3-4-1-2 Formation In Soccer
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A very common club approach is that they define their playing style and all their teams from the youngest youth team to the first team have to play in the pre-determined style of play. However, most of the time the system of play is not strict and can vary within the different teams. There are many football matches played between two teams who try to implement a very similar style of play (e.g. short-passing, triangle-based, combination game) with two totally different systems of play. During these games, tactical preparation and consciousness can make a difference.
Nowadays, there are some common and most-fancied systems of play, like the 4-3-3, 4-4-2, or 3-4-3. Although it’s important for all coaches to get familiar with other systems as well, maybe they can benefit from any information.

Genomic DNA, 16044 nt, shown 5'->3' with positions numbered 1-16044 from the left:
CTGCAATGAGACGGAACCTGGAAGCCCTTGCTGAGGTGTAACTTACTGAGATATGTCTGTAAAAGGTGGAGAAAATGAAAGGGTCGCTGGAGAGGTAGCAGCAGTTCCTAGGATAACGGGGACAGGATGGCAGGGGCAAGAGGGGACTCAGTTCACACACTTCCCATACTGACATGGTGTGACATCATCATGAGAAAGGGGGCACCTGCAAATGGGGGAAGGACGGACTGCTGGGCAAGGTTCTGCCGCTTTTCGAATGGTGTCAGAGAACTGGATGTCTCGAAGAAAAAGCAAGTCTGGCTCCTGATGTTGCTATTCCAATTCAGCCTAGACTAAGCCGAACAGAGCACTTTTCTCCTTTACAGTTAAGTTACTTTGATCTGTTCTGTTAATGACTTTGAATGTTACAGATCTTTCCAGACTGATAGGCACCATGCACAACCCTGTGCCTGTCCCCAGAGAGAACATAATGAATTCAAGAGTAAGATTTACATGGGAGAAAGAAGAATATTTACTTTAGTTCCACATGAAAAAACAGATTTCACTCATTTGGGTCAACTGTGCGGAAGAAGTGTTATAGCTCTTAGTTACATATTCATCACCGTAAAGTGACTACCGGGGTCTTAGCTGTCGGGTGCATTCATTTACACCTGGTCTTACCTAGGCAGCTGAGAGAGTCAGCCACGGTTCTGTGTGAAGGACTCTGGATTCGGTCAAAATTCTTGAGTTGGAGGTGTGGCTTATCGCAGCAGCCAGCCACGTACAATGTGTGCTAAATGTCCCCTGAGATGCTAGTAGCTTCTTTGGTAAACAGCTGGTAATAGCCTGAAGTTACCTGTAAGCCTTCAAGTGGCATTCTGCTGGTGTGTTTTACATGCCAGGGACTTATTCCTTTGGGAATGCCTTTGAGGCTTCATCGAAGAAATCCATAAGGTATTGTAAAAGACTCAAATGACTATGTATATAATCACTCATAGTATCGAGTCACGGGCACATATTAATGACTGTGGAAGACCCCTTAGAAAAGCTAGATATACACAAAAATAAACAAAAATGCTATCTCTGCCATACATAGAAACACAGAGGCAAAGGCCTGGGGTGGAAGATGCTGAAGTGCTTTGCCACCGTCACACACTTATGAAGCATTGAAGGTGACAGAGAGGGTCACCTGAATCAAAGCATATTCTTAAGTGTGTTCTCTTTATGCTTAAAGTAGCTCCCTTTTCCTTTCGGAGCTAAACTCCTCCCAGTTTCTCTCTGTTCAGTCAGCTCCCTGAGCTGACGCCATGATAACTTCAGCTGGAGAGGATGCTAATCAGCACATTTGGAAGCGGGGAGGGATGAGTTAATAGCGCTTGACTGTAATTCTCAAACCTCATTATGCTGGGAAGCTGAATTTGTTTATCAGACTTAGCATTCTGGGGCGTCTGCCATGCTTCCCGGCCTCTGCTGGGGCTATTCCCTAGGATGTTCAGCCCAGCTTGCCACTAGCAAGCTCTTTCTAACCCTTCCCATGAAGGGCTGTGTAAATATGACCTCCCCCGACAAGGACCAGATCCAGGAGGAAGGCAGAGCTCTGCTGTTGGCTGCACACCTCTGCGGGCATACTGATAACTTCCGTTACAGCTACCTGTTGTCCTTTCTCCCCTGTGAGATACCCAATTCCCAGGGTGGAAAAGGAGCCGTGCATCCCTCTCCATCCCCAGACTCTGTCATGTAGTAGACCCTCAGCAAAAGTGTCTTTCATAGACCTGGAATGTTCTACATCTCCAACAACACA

General Overview of 3-4-1-2 Formation
The 3-4-1-2 system of play may look a little bit complicated as it consists of four lines. Actually, when it comes to the formation, coaches can create and handle more lines than four.
This system of play has 3 players in the back line; these players can be called center-backs as they exploit the central spaces to defend their goal. In front of these players, there are 4 midfield players that can be separated and distributed in many different ways, but their main role is to give support to the defensive line and also give width to the team. There are 3 attackers in this system: a typical number 10 role and two regular attackers. Naturally, these players can be given different tactical roles and responsibilities as well. Regardless of how coaches place their players exactly, the 3-4-1-2 formation is able to provide many different advantages to them: